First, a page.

A report from National Audit Office (NAO) has claimed that the British Ministry of Defence (MoD) is spending billions of pounds on acquisition and storage of 'unnecessary' military supplies at a time when it is struggling to generate savings.
The investigation discovered a stockpile of 54-year-old bomb dropping equipment from an old model Nimrod aircraft, despite retirement from service in 2010, along with £4.2bn worth non-explosive items, which had no military demand between 2009 and 2010.
Storage of ammunition, missiles, clothing and medical supplies costs the MoD a total of £277m a year that can be used better elsewhere, the NAO added.
According to the report, £2.9bn was spent on supplies in 2010-2011, and an additional £1.5bn is expected to be invested each year for the next five years by the MoD, which is failing to dispose off a ten-year stockpile of fire-resistant coveralls, even though less than 200 a year are being issued.
NAO head Amyas Morse said: "In the current economic climate, where the department is striving to make savings, it can ill-afford to use resources to buy and hold unnecessary levels of stock, and it clearly does so.''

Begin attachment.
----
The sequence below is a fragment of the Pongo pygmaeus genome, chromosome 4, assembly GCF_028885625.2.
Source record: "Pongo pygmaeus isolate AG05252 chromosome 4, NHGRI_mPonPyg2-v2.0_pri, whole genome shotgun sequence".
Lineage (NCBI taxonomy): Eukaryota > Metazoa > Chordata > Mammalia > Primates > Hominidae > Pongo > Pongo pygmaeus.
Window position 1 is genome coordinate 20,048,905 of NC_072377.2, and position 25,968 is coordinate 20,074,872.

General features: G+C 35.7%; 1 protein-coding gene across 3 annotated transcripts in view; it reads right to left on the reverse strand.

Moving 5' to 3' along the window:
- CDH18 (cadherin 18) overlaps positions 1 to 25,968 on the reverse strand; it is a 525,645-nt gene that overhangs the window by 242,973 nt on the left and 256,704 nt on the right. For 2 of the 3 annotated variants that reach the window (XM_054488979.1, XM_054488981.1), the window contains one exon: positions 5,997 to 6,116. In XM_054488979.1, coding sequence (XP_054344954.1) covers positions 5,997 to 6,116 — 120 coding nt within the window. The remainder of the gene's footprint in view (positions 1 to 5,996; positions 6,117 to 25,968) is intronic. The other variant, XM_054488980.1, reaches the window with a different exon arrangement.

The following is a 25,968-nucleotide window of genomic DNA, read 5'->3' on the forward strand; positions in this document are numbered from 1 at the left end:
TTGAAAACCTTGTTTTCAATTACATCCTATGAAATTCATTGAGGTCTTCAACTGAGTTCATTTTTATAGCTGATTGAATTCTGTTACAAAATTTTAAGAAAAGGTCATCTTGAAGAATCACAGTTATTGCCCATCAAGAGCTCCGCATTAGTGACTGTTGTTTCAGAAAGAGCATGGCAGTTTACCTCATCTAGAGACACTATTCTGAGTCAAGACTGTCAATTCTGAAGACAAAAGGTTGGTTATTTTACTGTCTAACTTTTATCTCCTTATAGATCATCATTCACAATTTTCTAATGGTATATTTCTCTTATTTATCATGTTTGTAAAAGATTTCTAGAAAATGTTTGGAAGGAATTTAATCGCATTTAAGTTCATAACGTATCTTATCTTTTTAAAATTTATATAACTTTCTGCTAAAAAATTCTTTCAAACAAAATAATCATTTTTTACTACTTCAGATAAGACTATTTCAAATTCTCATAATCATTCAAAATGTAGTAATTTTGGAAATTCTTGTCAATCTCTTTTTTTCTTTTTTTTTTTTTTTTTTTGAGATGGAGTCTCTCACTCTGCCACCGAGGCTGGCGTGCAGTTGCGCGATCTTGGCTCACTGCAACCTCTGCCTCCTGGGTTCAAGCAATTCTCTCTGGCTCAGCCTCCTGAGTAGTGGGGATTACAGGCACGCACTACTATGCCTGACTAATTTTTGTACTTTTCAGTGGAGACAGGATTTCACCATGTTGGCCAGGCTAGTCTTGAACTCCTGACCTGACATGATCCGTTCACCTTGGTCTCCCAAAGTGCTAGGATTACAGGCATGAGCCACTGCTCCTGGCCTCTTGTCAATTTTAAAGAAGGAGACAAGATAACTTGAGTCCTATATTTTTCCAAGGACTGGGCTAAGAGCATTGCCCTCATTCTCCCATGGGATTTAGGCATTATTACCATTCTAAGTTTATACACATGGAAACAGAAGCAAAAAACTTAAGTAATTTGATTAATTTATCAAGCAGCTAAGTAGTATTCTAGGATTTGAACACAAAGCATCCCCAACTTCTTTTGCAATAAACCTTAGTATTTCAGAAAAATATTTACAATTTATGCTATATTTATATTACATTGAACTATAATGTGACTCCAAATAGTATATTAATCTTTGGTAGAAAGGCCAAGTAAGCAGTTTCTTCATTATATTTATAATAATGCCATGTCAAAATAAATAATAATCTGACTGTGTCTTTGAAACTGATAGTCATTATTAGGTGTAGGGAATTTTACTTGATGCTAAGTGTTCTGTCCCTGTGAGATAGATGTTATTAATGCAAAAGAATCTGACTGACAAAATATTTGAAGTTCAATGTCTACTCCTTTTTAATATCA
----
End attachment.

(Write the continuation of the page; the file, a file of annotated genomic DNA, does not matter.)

Public Accounts Committee chairman Margaret Hodge said: "Out of the £19.5bn of inventory the NAO reviewed, they found stock worth £6.6bn was either unused or over-ordered. The government simply cannot afford waste on this monumental scale."
However, UK defence minister Peter Luff stressed appropriate reserves were essential for deployment of the armed forces at short notice for operations worldwide, but acknowledge the need for savings.
"MoD's assets must be more efficiently managed," he said. "We are changing the way we buy, store and dispose of equipment stocks and investing in IT systems to help us record the hundreds of thousands of items in our inventory."
Withdrawal of the UK troops along with equipment from Afghanistan by 2015, and from Germany by 2020, will mount further pressure on storage that must be quickly resolved, the NAO warned.